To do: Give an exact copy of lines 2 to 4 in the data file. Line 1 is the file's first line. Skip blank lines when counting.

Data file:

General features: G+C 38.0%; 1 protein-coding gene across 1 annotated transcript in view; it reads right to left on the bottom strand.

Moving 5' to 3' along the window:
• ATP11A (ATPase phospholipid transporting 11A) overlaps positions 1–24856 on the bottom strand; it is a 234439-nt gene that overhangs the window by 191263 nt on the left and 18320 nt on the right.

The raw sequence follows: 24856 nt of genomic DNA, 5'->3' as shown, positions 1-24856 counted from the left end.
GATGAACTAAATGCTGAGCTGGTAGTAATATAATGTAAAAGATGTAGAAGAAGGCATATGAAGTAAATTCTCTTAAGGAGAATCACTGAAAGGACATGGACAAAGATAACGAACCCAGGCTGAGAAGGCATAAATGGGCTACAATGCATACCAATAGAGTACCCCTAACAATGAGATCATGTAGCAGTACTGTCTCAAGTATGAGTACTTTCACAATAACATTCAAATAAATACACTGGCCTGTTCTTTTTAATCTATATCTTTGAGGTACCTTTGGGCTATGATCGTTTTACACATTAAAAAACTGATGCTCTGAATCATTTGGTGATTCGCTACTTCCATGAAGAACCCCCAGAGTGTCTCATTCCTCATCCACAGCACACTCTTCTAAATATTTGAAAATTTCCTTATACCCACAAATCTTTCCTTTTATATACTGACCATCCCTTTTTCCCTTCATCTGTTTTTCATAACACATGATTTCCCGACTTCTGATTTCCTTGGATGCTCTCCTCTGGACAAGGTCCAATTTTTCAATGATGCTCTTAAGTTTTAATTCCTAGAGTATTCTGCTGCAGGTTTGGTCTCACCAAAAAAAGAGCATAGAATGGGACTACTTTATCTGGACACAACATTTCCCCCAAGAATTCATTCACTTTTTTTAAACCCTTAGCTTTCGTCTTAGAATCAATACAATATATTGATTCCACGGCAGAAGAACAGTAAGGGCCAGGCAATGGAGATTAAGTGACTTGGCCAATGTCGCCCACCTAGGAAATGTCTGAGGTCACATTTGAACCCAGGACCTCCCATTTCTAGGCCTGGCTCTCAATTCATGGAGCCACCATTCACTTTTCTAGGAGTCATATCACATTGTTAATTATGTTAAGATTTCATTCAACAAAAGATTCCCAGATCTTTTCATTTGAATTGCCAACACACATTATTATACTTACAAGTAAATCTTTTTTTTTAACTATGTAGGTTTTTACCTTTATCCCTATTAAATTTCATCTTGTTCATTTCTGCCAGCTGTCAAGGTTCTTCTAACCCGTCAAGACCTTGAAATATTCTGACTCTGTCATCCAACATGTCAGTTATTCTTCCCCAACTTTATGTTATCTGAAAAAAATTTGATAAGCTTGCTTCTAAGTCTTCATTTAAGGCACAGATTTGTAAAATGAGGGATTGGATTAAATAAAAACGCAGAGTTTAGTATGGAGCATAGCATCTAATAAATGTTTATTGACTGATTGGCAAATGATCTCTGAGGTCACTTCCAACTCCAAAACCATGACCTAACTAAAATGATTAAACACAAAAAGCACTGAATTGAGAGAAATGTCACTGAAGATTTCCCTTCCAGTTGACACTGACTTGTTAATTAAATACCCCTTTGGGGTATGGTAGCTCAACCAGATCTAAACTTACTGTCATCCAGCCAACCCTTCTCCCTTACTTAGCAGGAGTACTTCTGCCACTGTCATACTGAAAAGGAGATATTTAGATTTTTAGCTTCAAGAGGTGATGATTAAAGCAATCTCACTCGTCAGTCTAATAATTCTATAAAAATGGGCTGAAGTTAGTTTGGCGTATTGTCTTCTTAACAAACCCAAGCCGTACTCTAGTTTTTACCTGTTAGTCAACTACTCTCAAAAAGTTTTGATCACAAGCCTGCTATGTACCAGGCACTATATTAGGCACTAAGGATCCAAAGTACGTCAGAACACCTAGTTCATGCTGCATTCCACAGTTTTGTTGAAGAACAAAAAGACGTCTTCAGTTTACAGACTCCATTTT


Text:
Moving 5' to 3' along the window:
• ATP11A (ATPase phospholipid transporting 11A) overlaps positions 1–24856 on the bottom strand; it is a 234439-nt gene that overhangs the window by 191263 nt on the left and 18320 nt on the right.

The raw sequence follows: 24856 nt of genomic DNA, 5'->3' as shown, positions 1-24856 counted from the left end.